The U.S. has added almost a million honeybee colonies in the last five years, pushing the bee population to an all-time high, government data indicates.

But skeptics of data from the new Census of Agriculture told The Washington Post that inflation and the murky definition of what is really considered a bee colony in the first place mean the buzz over the bee population could be overstated. The annual honey report actually shows a dip in colonies in the U.S., and “the census shows the number of operations with any bee colonies has ascended far faster than honey production or bee-colony counts — about 160 percent since 2007.”

What is considered a honeybee colony?

The agriculture census counts operations that produce at least $1,000 of products a year as colonies, Axios reported. This means some hobbyists could be counted toward the colony number.

Agricultural policies in Texas could also be painting a rosier picture of the bee population than what the reality is.

According to the Post, Texas has gone from No. 6 in bee operations in the U.S. to “being so far ahead of anyone else that it out-bees the bottom 21 states combined.” Agriculture tax breaks for farmers who keep bees on their land plots of five to 20 acres for five years has led to the “bee boom” in Texas.

“It’s crazy, the blanket of bees over these counties!” Gary Barber, who runs a firm called Honey Bee Unlimited, told the Post. “Honestly, it’s not bee country: You’re not going to make it like a traditional beekeeper. But it’s really great because … now we’ve got pollinators all around!”

Barber’s firm leases and runs 1,500 hives for 170 clients north of the Dallas-Fort Worth metro area. The bee policy in Texas is great for landowners and leads to more pollination, but it does mean the census data is a “purveyor of weird truth,” the Post reported.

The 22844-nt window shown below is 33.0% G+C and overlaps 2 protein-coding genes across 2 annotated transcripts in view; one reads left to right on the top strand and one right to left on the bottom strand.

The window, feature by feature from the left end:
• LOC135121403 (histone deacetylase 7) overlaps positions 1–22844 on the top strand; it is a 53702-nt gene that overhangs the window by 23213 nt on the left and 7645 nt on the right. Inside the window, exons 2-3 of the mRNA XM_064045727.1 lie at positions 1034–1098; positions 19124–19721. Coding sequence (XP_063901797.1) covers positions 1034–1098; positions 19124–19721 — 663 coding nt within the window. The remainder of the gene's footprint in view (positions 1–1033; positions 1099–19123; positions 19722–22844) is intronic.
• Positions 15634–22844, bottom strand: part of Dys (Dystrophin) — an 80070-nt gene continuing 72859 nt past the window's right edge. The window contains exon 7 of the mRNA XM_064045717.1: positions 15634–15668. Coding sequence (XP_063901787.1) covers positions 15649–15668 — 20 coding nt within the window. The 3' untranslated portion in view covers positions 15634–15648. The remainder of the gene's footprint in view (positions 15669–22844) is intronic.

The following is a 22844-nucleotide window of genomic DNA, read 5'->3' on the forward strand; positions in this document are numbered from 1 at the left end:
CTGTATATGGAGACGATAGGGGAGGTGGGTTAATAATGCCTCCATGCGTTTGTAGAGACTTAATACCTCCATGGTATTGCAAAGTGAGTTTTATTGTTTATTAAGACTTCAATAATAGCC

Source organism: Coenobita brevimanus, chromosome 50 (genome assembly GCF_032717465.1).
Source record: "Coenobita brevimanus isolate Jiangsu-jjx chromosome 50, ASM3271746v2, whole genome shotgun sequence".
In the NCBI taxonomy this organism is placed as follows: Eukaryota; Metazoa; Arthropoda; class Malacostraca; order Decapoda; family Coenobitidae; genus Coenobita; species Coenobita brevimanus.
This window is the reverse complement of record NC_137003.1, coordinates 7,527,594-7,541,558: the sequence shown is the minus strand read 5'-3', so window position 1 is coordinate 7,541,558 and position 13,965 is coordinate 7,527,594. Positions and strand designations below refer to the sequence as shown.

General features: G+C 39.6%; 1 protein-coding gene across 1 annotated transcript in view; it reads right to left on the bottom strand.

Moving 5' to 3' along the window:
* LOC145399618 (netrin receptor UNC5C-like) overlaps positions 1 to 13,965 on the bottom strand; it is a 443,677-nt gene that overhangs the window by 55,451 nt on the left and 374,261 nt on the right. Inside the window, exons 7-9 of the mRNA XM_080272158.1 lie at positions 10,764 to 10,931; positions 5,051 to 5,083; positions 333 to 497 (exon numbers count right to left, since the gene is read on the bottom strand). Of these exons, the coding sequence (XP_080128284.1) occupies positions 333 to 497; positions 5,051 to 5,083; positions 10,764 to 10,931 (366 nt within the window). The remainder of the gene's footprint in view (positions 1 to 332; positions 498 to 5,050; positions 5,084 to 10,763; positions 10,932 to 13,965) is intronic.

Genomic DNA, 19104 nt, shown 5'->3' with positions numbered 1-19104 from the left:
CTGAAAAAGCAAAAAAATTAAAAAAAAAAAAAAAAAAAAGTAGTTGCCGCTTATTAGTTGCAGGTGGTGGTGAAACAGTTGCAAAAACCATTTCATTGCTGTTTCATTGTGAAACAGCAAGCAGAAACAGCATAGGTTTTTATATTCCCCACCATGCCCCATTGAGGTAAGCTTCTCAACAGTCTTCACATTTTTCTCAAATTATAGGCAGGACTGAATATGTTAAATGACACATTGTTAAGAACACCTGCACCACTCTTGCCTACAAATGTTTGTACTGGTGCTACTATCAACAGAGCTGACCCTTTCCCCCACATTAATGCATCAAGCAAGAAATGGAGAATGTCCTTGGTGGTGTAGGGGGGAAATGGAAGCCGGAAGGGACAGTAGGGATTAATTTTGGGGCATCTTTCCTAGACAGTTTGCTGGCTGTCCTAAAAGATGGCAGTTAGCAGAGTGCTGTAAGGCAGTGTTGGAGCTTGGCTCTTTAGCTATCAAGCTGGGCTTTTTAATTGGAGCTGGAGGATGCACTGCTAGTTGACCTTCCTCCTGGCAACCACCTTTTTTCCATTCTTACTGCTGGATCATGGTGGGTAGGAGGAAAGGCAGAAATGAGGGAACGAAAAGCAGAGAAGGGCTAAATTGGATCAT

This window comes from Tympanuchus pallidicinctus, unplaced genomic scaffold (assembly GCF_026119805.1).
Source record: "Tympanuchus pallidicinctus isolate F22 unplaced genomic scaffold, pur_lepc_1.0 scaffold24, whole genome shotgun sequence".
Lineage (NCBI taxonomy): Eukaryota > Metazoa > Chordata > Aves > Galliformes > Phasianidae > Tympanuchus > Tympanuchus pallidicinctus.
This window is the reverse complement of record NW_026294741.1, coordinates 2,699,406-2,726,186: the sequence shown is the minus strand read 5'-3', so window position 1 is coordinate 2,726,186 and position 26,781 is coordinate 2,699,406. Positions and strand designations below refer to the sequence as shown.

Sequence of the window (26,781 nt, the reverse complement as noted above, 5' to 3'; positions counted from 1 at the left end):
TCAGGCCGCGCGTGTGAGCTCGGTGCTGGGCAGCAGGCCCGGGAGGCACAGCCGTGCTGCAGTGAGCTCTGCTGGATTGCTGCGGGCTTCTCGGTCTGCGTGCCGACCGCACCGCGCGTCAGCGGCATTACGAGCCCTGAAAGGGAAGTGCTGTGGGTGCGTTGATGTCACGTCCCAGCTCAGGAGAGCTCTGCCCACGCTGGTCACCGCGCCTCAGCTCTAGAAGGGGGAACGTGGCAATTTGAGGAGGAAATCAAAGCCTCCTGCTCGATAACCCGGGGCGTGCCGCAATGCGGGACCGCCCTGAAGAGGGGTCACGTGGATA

Inflation and the bee population

Due to inflation, the bee population could look “artificially high,” according to Axios.

The Agriculture Department’s $1,000 farm definition has stayed the same since 1975. Back then, you could buy a lot more honey, and hive prices were much cheaper, so more and more bee hobbyists will “magically transmogrify” into “farmers” because of inflation, the Post reported.

The high price of honey is also cause for skepticism.

“Given less-than-ideal recent honey prices, major producers shouldn’t have much incentive to expand their operations,” the Post’s report read.

Census clashes with recent doom over bees

For a long time, the conversation over bee colonies was less positive than the buzz the Census of Agriculture has prompted, according to Axios.

“Unusually high hive losses in the early 2000s ignited fears that the domesticated western honey bee, an integral part of the world’s food system, was headed for widespread population collapse from pesticide, climate change and invasive mites,” Axios’ report read.

An annual bee survey reported on last year found that beekeepers had lost nearly half of their colonies, according to The Associated Press.